|USAF Combat Dive Course|
Air Force Combat Diver students prepare to enter the water to practice the use of different dive equipment
|Branch||United States Air Force|
|Role||Military Combat Dive Training|
|Part of||Air Education and Training Command|
|Garrison/HQ||Naval Support Activity Panama City|
|350th Battlefield Airmen Training Squadron|
|Military Diver qualification badge|
The United States Air Force Combat Diver Course—administratively known as the 350th Battlefield Airmen Training Squadron, Det 2—is held at the Navy Diving Salvage and Training Center, Naval Support Activity Panama City and trains Pararescuemen, Combat Rescue Officers, Combat Controllers, and Special Tactics Officers to conduct and participate in special operations diving missions.
During the course, students are trained to conduct Personnel Recovery and special operations diving missions. However, the primary focus of the USAF Combat Diver Course is to develop special operations Airman into competent, capable, and safe combat divers/swimmers. This course provides diver training through classroom instruction, extensive physical training, surface and subsurface water confidence pool exercises, pool familiarization dives, day/night tactical open water surface/subsurface infiltration swims, open circuit/closed circuit diving procedures and underwater search and recovery procedures.
History of USAF Combat Diving
The earliest operations that required USAF personnel to conduct subsurface diving were those conducted by Pararescuemen (PJs) assigned to the Aerospace Rescue and Recovery Service (ARRS) mission. As early as the 1960s, Corona Satellite payload recoveries frequently necessitated "parascuba" jumps, where rescue personnel would parachute into the open ocean with scuba equipment on in order to secure the sensitive information before it sank. As unmanned space missions increased and evolved to manned space flight, Pararescue personnel provided rescue and recovery support to many NASA programs, such as the Mercury, Gemini, Apollo, and Space Shuttle missions.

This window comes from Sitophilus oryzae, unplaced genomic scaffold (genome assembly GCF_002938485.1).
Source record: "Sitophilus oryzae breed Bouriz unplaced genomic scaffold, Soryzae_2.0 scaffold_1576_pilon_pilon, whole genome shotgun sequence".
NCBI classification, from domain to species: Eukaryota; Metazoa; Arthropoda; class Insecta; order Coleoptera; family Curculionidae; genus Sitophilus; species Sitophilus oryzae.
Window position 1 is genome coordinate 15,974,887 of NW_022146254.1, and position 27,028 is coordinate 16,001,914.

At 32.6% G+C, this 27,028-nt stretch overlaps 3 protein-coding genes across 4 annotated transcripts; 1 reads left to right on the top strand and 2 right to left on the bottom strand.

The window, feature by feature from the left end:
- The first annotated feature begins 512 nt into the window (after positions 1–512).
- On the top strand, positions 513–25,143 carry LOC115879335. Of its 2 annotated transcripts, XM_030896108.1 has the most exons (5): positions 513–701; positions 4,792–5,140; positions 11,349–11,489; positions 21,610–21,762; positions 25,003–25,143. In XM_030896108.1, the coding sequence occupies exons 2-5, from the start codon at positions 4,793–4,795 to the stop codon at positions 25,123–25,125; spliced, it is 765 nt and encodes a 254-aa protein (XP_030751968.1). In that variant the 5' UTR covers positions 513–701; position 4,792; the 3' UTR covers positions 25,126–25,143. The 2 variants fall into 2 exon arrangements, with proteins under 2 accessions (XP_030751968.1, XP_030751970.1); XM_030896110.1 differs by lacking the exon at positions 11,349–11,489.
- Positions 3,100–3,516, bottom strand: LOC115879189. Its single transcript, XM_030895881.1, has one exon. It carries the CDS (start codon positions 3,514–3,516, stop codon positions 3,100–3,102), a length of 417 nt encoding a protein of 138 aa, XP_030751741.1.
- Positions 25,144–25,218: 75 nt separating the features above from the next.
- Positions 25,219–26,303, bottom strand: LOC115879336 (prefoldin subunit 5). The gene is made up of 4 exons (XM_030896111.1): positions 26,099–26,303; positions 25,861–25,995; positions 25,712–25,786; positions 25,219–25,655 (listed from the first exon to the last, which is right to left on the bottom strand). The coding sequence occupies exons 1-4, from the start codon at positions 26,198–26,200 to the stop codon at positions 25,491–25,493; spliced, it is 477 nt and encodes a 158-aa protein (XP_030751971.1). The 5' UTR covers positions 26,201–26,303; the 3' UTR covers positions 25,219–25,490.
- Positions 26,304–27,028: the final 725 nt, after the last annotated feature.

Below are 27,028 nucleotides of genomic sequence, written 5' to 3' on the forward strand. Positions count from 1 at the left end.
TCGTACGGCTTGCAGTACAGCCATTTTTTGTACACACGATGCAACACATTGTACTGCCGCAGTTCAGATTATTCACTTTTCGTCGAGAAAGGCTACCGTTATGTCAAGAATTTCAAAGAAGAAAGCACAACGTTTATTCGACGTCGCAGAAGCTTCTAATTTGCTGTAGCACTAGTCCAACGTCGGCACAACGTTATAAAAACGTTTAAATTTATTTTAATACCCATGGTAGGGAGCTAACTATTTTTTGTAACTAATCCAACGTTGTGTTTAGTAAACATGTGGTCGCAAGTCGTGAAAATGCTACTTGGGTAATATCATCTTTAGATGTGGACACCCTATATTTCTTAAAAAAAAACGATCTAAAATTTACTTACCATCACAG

Until 1974 all PJs attended US Navy dive training but changing standards in Navy dive training led the community to migrate to the US Army Special Forces Combat Diver course. Attendance continued until the formation of the USAF Combat Dive Course in 2006.
From these origins, diving became a standard part of Pararescue Civil and Combat Search and Rescue capabilities. Sub-surface personnel and sensitive item recoveries continue to be performed by PJs around the world and infil/exfil diving capabilities are maintained by those assigned to Special Tactics Squadrons.
While select Combat Control (CCT) personnel that worked with sister service combat dive teams attained diving qualifications as early as 1973, dive training did not become a standard part of the CCT skillset until the 1980s. Though some CCT divers did attend the dive portion of BUDS in the 1970s, most CCT divers attended either the U.S. Army Combat Diver Qualification Course or the Marine Corps Combatant Diver Course until the USAF opened its own course in 2006
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